New Study Finds Vax-a-Million Lottery Responsible for Vaccinating Over 100,000 Additional Ohioans

This study contradicts an earlier Boston University School of Medicine study that suggested Vax-a-Million was not associated with increased adult COVID vaccination rates in Ohio.

Aug 12, 2021 at 3:01 pm
Abbigail Bugenske of Silverton won the first $1 million Vax-a-Million prize. - Photo: Ohio News Channel
Photo: Ohio News Channel
Abbigail Bugenske of Silverton won the first $1 million Vax-a-Million prize.

A new study in The American Journal of Medicine found that Ohio’s Vax-a-Million lottery incentive program caused more than 100,000 additional Ohioans to get vaccinated at a cost of about $49 per new Ohioan vaccinated.

The Harvard study contradicts a Boston University School of Medicine study that made news last month suggesting that the Vax-a-Million lottery was not associated with increased adult COVID-19 vaccination rates in Ohio. 

The Harvard study was conducted by comparing Ohio’s vaccination rate during and after the lottery to the vaccination rate of a control region. 

Using a statistical technique, study author Neil Sehgal used demographic and COVID-19 vaccination data from a combination of similar parts of other states to create “synthetic Ohio,” a region that closely resembles Ohio in order to model vaccination rates in the state prior to the lottery announcement. 

Using the control region, Sehgal simulated what Ohio’s vaccination rates might have been had the Vax-a-Million lottery not been announced. 

Prior to the announcement of the lottery, Ohio and synthetic Ohio had similar demographic characteristics, similar new case rates and identical first vaccination rates. After the announcement of the lottery, vaccination rates in both Ohio and synthetic Ohio increased. 

By June 20, days after the end of the lottery, Ohio’s vaccination rate outpaced synthetic Ohio’s by 0.98%, equivalent to 114,553 additional Ohioans getting vaccinated.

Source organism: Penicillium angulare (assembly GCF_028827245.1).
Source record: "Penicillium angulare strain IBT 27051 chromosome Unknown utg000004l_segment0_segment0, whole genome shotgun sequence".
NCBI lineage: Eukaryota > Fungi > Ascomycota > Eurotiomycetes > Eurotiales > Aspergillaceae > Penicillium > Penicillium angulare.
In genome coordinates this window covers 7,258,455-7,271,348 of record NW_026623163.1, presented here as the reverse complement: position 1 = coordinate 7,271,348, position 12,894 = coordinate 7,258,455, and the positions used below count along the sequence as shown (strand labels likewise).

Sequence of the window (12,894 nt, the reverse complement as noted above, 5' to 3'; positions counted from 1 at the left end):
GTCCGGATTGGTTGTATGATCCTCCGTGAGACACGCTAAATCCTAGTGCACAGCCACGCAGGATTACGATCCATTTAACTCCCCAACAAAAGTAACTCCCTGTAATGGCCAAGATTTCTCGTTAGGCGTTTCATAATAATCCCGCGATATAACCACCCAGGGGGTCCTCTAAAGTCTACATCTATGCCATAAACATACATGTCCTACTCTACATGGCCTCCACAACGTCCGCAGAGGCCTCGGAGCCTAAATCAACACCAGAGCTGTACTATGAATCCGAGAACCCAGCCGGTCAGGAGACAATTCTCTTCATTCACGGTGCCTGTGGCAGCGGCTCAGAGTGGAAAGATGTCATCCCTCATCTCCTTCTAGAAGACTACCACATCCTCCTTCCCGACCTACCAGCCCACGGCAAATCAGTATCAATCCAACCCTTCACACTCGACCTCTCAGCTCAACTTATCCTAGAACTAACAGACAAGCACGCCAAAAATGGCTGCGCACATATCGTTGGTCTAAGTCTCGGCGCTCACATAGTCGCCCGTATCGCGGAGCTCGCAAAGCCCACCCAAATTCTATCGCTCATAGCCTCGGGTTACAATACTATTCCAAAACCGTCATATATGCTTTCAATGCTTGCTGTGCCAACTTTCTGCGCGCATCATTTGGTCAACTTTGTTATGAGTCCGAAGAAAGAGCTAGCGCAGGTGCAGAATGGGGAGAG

Ohio launched the Vax-a-Million program in mid-May, as COVID-19 cases dropped alongside the statewide registration rate. The lottery ran from May 26 to June 23, with five weekly $1 million prizes for adults and college scholarships for young people from 12-17 years old.

The state recorded an initial jump in the vaccination rate in the weeks following the Vax-a-Million rollout, but new vaccinations waned after the first winners were announced on May 26. By the second week of June — as the third of five drawings were held — Ohio recorded its lowest vaccination rate in all of 2021 to that point.

The Boston University study suggested that Ohio’s vaccination rate bump might be attributed to other factors, like the May 10 expansion of vaccine eligibility to adolescents 12-15 years old, which could have caused an increase in adult vaccination rates as well.

To assess the accuracy of the results of his study, Sehgal performed several sensitivity tests, including an “in-time placebo” test that adjusted the lottery to have begun and concluded before the actual announcement date for the Vax-a-Million lottery. With the date adjustment, the vaccination rates for Ohio and synthetic Ohio still trended the same.

Though the study found the lottery to have actually increased the amount of vaccinated Ohioans, Sehgal said that further efforts are needed to increase the state’s vaccination rate. As of Monday, just over half of the state’s population has received at least one dose of the vaccine, and 47% of the population is fully vaccinated.

“I think that the Ohio (Vax-a-Million program) got a lot of attention when it was happening right at the beginning because it was basically the first state to launch such an ambitious incentive,” Sehgal said. “It got so much attention, but it wasn’t clear if it was actually a good idea.”

Since the lottery program launched in May, 13 other states have introduced lottery programs for residents who get vaccinated, and the Biden administration has pledged to give funding to vaccine incentive programs like the Vax-a-Million lottery.

This story was originally published by the Ohio Capital Journal and republished here with permission.